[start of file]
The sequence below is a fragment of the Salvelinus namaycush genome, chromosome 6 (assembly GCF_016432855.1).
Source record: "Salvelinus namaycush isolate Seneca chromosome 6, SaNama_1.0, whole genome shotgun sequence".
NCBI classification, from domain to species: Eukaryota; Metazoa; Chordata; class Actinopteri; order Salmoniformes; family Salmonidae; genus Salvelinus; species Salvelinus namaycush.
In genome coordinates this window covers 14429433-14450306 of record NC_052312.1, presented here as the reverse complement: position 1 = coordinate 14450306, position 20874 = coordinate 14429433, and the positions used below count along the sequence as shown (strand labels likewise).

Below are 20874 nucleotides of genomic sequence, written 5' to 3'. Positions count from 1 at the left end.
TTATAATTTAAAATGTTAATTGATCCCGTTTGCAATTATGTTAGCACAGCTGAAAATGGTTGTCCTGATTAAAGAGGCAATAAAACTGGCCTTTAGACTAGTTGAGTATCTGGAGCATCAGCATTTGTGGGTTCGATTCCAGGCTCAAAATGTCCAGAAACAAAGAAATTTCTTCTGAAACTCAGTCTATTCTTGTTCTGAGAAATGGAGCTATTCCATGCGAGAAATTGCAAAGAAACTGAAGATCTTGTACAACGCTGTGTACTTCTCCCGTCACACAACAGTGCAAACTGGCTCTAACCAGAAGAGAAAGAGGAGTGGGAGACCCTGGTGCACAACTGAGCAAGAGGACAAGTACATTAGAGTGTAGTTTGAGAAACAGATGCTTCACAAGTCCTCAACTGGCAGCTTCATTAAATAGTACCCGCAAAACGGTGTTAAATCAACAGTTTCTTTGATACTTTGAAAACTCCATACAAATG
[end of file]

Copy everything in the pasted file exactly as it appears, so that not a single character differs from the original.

The sequence below is a fragment of the Salvelinus namaycush genome, chromosome 6 (assembly GCF_016432855.1).
Source record: "Salvelinus namaycush isolate Seneca chromosome 6, SaNama_1.0, whole genome shotgun sequence".
NCBI classification, from domain to species: Eukaryota; Metazoa; Chordata; class Actinopteri; order Salmoniformes; family Salmonidae; genus Salvelinus; species Salvelinus namaycush.
In genome coordinates this window covers 14429433-14450306 of record NC_052312.1, presented here as the reverse complement: position 1 = coordinate 14450306, position 20874 = coordinate 14429433, and the positions used below count along the sequence as shown (strand labels likewise).

Below are 20874 nucleotides of genomic sequence, written 5' to 3'. Positions count from 1 at the left end.
TTATAATTTAAAATGTTAATTGATCCCGTTTGCAATTATGTTAGCACAGCTGAAAATGGTTGTCCTGATTAAAGAGGCAATAAAACTGGCCTTTAGACTAGTTGAGTATCTGGAGCATCAGCATTTGTGGGTTCGATTCCAGGCTCAAAATGTCCAGAAACAAAGAAATTTCTTCTGAAACTCAGTCTATTCTTGTTCTGAGAAATGGAGCTATTCCATGCGAGAAATTGCAAAGAAACTGAAGATCTTGTACAACGCTGTGTACTTCTCCCGTCACACAACAGTGCAAACTGGCTCTAACCAGAAGAGAAAGAGGAGTGGGAGACCCTGGTGCACAACTGAGCAAGAGGACAAGTACATTAGAGTGTAGTTTGAGAAACAGATGCTTCACAAGTCCTCAACTGGCAGCTTCATTAAATAGTACCCGCAAAACGGTGTTAAATCAACAGTTTCTTTGATACTTTGAAAACTCCATACAAATG